ICWs have been implicated in cortical spreading depression (CSD) which may contribute to the pathophysiology of the aura phase of migraine (52, 359). CSD represents a wave of cortical neuronal depolarization. Experimentally, CSD can be triggered mechanically or by the local application of a high K+ concentration to the cortex. CSD (observed by intrinsic optical signal imaging in brain slices) propagates quickly with a high extracellular K+ concentration at the leading edge, followed by depressed cortical activity (reviewed in Ref. 359); this CSD wave is associated with a slower propagating astrocytic ICW (61). The CSD wave and the associated ICW have distinct mechanisms: CSD is inhibited by NMDA receptor antagonists, while the ICW is inhibited by gap junction inhibitors, indicating a neuronal and astrocytic contribution, respectively (275). The inhibition of the astrocytic ICW by thapsigargin correlated with a loss of early vasoconstriction associated with CSD. This implies a role for astrocytic ICWs in the acute hypoperfusion phase of CSD. However, ICWs probably do not play a role in the hyperperfusion and long-lasting hypoperfusion that follow the acute hypoperfusion phase (61).

D. Intercellular Ca2+ Waves in Blood Vessels

While it is clear from the previous discussion that ICWs propagating through the brain parenchyma may influence vascular tone, ICWs also propagate relatively long distances along the cells of blood vessels to modulate vascular function (FIGURE 4). In venous lung capillaries of isolated, blood-perfused lungs from rodents, the photolytic release of Ca2+ in an alveolar endothelial cell triggered ICWs propagating from the capillaries to venous blood vessels, up to 150 μm away from the stimulation point (265). The mechanisms by which Ca2+ triggers ICWs were addressed previously (see sect. IXC). These ICWs were inhibited by Gap26 and Gap27 and were absent in mouse lungs with an endothelium lacking Cx43, results consistent with gap junction communication. Interestingly, the presence of ICWs correlated with increased endothelial P-selectin expression and potentiation of thrombin-induced microvascular permeability. Because both of these responses were also attenuated by Gap26/Gap27, it is feasible that these cellular changes were induced by the ICWs. Lung capillary endothelial ICWs also occur spontaneously, at a frequency of ∼ 0.4 waves/min (406). Long-range ICWs, propagating several hundred micrometers, have been reported in intact isolated blood vessels from heart and cremaster muscle (362). Here, the ICWs were shown to induce vasodilation and thereby contribute to the regulation of tissue perfusion.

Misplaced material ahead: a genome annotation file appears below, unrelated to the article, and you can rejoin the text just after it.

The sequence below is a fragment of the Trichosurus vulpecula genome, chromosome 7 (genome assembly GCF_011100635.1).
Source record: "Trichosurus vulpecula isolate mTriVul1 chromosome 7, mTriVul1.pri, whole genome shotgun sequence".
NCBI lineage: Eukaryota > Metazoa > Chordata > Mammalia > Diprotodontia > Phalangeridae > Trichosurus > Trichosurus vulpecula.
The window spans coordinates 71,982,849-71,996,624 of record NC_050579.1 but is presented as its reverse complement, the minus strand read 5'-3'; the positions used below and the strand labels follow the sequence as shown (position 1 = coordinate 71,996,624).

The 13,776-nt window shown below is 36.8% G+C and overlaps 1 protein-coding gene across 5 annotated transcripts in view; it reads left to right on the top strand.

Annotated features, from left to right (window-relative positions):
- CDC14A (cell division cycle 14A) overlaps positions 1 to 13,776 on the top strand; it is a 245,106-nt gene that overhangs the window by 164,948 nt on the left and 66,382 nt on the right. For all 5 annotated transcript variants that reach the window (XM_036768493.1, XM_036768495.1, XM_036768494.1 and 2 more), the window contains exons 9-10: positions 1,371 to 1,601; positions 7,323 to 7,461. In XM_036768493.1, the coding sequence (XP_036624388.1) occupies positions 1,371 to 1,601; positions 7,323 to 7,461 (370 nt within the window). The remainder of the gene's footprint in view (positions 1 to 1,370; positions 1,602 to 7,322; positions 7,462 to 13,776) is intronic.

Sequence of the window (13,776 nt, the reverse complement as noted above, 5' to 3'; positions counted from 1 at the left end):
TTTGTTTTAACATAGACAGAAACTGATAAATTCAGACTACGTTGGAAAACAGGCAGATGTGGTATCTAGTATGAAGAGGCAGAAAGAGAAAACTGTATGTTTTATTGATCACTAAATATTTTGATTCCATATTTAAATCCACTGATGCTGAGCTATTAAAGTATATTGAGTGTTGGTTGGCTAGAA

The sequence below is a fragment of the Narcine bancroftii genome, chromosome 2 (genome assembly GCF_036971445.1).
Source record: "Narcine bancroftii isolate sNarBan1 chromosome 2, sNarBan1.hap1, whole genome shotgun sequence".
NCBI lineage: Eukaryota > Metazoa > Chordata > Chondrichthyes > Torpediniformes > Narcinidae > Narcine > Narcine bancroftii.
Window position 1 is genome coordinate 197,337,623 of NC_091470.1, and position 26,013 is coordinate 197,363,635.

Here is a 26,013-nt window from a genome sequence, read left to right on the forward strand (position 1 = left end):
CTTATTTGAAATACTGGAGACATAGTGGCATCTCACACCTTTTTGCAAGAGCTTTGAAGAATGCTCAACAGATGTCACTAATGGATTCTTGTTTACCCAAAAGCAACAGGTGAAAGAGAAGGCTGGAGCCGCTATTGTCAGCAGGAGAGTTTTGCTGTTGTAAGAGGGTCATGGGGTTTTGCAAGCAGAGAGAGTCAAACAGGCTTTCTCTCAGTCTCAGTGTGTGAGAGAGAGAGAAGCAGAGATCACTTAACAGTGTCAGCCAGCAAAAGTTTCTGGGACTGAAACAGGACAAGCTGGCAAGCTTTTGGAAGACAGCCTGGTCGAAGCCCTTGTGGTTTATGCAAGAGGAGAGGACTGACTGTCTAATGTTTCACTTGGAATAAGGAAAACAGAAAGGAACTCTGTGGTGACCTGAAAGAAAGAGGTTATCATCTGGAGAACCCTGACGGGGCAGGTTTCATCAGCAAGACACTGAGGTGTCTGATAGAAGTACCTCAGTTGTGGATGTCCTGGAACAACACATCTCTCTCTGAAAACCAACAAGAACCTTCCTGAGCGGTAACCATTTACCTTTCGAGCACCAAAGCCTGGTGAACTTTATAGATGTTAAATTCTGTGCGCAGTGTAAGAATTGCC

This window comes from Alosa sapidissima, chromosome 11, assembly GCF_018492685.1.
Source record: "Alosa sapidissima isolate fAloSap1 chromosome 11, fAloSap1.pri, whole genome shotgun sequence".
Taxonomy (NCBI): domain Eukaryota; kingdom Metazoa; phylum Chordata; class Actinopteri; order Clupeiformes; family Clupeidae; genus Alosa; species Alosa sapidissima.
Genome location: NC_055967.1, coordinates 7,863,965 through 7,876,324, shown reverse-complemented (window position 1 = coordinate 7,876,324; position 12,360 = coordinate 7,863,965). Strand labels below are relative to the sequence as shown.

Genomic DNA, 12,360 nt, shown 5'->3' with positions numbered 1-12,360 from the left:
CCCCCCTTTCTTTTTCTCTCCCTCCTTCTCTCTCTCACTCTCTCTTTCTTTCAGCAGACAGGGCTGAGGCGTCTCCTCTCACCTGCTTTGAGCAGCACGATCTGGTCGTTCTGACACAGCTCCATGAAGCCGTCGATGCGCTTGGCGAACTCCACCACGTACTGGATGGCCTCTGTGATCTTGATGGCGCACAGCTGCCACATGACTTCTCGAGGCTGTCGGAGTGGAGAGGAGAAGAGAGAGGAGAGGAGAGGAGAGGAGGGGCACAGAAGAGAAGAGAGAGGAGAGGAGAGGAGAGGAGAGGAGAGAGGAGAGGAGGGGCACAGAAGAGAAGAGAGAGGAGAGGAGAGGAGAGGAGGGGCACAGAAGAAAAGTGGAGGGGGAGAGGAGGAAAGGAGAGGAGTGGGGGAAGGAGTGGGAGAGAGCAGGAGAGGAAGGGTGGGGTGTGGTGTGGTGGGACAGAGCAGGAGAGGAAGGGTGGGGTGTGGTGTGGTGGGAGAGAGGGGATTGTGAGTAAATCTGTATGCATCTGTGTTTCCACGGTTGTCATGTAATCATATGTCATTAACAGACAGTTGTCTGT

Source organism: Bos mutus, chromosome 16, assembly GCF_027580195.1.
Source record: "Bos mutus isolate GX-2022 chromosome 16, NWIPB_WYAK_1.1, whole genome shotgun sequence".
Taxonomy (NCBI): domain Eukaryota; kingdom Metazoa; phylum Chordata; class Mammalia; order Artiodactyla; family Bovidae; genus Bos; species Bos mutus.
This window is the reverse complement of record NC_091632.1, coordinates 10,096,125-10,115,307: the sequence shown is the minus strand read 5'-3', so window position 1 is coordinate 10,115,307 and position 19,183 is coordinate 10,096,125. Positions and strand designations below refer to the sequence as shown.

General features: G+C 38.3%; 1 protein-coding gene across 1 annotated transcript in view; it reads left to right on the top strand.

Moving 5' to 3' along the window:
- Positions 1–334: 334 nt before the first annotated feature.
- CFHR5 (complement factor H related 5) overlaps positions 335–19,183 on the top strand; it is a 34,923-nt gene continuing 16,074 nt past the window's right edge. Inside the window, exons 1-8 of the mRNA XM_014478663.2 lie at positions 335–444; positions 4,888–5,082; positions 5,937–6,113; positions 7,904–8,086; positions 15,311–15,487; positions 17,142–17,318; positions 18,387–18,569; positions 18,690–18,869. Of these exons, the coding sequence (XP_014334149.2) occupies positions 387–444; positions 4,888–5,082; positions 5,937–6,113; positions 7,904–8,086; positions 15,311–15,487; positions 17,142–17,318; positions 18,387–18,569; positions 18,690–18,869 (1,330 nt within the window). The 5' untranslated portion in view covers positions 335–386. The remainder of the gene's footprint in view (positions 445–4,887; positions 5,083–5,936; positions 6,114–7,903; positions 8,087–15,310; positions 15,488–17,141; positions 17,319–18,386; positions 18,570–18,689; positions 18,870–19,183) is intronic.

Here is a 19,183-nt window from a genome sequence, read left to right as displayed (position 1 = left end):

E. Intercellular Ca2+ Waves in Liver

Confocal imaging of the superficial cell layers of intact perfused liver has demonstrated ICWs within the hepatocyte plates in response to the hormones vasopressin, phenylephrine, or angiotensin II (238, 242, 268, 292). However, as discussed earlier, the propagation of liver ICWs does not rely on a messenger diffusion-reaction cascade but appears best represented by a phase wave where hormones trigger time-delayed Ca2+ oscillations with a similar frequency in adjacent hepatocytes; the asynchronous, but sequential Ca2+ increases give the impression of an ICW.